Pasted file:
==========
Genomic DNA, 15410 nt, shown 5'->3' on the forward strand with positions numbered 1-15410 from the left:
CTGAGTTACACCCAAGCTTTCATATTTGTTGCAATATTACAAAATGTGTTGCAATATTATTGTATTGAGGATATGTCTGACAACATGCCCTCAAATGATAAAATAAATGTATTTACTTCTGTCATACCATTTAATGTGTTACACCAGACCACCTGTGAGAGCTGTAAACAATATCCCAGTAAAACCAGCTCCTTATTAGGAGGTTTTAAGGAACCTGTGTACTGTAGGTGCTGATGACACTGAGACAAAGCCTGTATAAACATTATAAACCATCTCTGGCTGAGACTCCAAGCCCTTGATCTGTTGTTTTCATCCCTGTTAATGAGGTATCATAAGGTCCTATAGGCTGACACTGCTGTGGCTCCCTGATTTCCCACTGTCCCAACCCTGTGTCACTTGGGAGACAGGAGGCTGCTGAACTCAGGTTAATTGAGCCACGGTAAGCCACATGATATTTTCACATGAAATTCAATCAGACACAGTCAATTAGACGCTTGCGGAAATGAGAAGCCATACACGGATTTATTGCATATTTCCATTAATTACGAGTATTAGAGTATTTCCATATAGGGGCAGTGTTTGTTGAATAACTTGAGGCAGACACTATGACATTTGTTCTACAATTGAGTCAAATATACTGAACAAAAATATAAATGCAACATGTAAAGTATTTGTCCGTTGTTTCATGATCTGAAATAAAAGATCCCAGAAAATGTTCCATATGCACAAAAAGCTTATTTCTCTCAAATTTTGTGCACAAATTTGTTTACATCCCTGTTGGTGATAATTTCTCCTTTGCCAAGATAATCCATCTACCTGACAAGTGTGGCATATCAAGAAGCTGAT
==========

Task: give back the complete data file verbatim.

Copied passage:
Genomic DNA, 15410 nt, shown 5'->3' on the forward strand with positions numbered 1-15410 from the left:
CTGAGTTACACCCAAGCTTTCATATTTGTTGCAATATTACAAAATGTGTTGCAATATTATTGTATTGAGGATATGTCTGACAACATGCCCTCAAATGATAAAATAAATGTATTTACTTCTGTCATACCATTTAATGTGTTACACCAGACCACCTGTGAGAGCTGTAAACAATATCCCAGTAAAACCAGCTCCTTATTAGGAGGTTTTAAGGAACCTGTGTACTGTAGGTGCTGATGACACTGAGACAAAGCCTGTATAAACATTATAAACCATCTCTGGCTGAGACTCCAAGCCCTTGATCTGTTGTTTTCATCCCTGTTAATGAGGTATCATAAGGTCCTATAGGCTGACACTGCTGTGGCTCCCTGATTTCCCACTGTCCCAACCCTGTGTCACTTGGGAGACAGGAGGCTGCTGAACTCAGGTTAATTGAGCCACGGTAAGCCACATGATATTTTCACATGAAATTCAATCAGACACAGTCAATTAGACGCTTGCGGAAATGAGAAGCCATACACGGATTTATTGCATATTTCCATTAATTACGAGTATTAGAGTATTTCCATATAGGGGCAGTGTTTGTTGAATAACTTGAGGCAGACACTATGACATTTGTTCTACAATTGAGTCAAATATACTGAACAAAAATATAAATGCAACATGTAAAGTATTTGTCCGTTGTTTCATGATCTGAAATAAAAGATCCCAGAAAATGTTCCATATGCACAAAAAGCTTATTTCTCTCAAATTTTGTGCACAAATTTGTTTACATCCCTGTTGGTGATAATTTCTCCTTTGCCAAGATAATCCATCTACCTGACAAGTGTGGCATATCAAGAAGCTGAT